We’re currently busy working with Andrew and the Birds Canada team to make sure the transition is as smooth as possible. We’re thrilled that Regional Coordinators will be staying on and involved with the Canadian Nightjar Survey; so volunteers will continue to have that personal, local, first line of contact. Birds Canada staff are currently busy building a new website and data management system, which will enter the data directly into Nature Counts (where the rest of the dataset is already housed and freely available). We’ll be sure to keep all our volunteers up to date as things progress and we approach the 2020 survey season!

For more information on how to get involved in your province or territory, contact your Nightjar Survey Regional Coordinator:

British Columbia: Paul Preston
Alberta: Elly Knight
Saskatchewan: Nicole Lerminiaux
Manitoba: Alicia Korpach
Ontario: Elora Grahame
Yukon: Shyloh van Delft
Northwest Territories: Amélie Roberto-Charron
Quebec (and Program Manager): Andrew Coughlan
Maritimes: Virginia & Alex Noble-Dalton

What We Learned

Over the past decade, we learned a LOT about nightjars! Much of what we learned informed the development of the now nationally-adopted Canadian Nightjar Survey Protocol, which can be found on the Birds Canada website here.

But we also worked with students at several universities in Canada to learn about nightjar ecology! Check out our Annual Reports, Publications, Reports, and archived issues of the Nightjar News to see what we learned.

Nightjar Survey Annual Reports
Scientific Publications
Other Nightjar Survey Reports
Nightjar News

Past issues of our bi-monthly newsletter the Nightjar News are available here.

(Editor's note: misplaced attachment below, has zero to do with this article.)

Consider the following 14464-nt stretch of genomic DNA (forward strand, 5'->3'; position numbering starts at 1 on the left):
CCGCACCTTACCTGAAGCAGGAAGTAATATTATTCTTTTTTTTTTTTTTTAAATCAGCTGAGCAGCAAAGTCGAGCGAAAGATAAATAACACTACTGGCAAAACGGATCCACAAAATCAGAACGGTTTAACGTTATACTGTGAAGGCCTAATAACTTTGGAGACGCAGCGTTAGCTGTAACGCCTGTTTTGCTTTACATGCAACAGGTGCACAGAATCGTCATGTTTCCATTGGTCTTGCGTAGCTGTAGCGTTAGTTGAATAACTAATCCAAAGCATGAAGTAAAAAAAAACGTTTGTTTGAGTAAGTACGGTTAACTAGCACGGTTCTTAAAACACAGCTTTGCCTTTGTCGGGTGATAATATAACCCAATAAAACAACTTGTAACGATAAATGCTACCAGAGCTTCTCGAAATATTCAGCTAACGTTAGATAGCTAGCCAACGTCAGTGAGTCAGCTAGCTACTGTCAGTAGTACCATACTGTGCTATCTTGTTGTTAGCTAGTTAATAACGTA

You can also learn more about the outreach and science impacts of the WildResearch Nightjar Survey through this great video produced by the Daly Point Nature Reserve.

Three Species of Nightjars in Canada

1. Common Nighthawk (Chordeiles minor)
  • Breeds across North and Central America. Canada’s grasslands and boreal forests are thought to support high population densities.
  • Requires open habitat for foraging, roosting, and nesting such as grassland, clearcuts, sandy areas, rocky bluffs, and open forests
  • Listed as Threatened under the Species at Risk Act due to significant population declines across Canada, but reasons for declines are unknown. The Committee on the Status of Endangered Species in Canada has recommended downlisting the Common Nighthawk to Special Concern as of 2018.
  • One of the last migratory breeders to arrive: present in Canada from late May/early June to early September
  • Crepuscular feeder: most active at dawn and dusk
  • Cool fact: male Common Nighthawks make a mechanical wing-boom sound during breeding display dives

2. Common Poorwill (Phalaenoptiuls nuttallii)
  • Breeds in western North America, with populations in southern British Columbia, Alberta, and Saskatchewan
  • Found in semi-arid, open habitats such as rocky bunchgrass hillsides, and open forests
  • One of the least understood of North American birds due to their completely nocturnal habitats
  • Population trends are completely unknown: classified as Data Deficient by the Committee on the Status of Endangered Wildlife in Canada
  • Present in Canada from early May to mid September
  • Cool fact: the Common Poorwill can enter torpor for weeks at a time to conserve energy


3. Eastern Whip-poor-will (Caprimulgus vociferus)
  • Their breeding range extends east from Saskatchewan and into the US, with southward migration into Central and South America between early September and late November.
  • Can be found in Canada between March and September.
  • Eastern Whip-poor-wills can be found in open woodland habitat where their plumage allows them to be camouflaged against the leaf litter.
  • Nests are built on the ground, where nestlings often move around to confuse predators.
  • This species is listed at Threatened under the Species at Risk Act due to habitat loss.
  • Cool fact: When an Eastern Whip-poor-will lays its eggs is determined the lunar cycle, so that they hatch on average 10 days before a full moon.

    Adult Eastern Whip-poor-will. Source: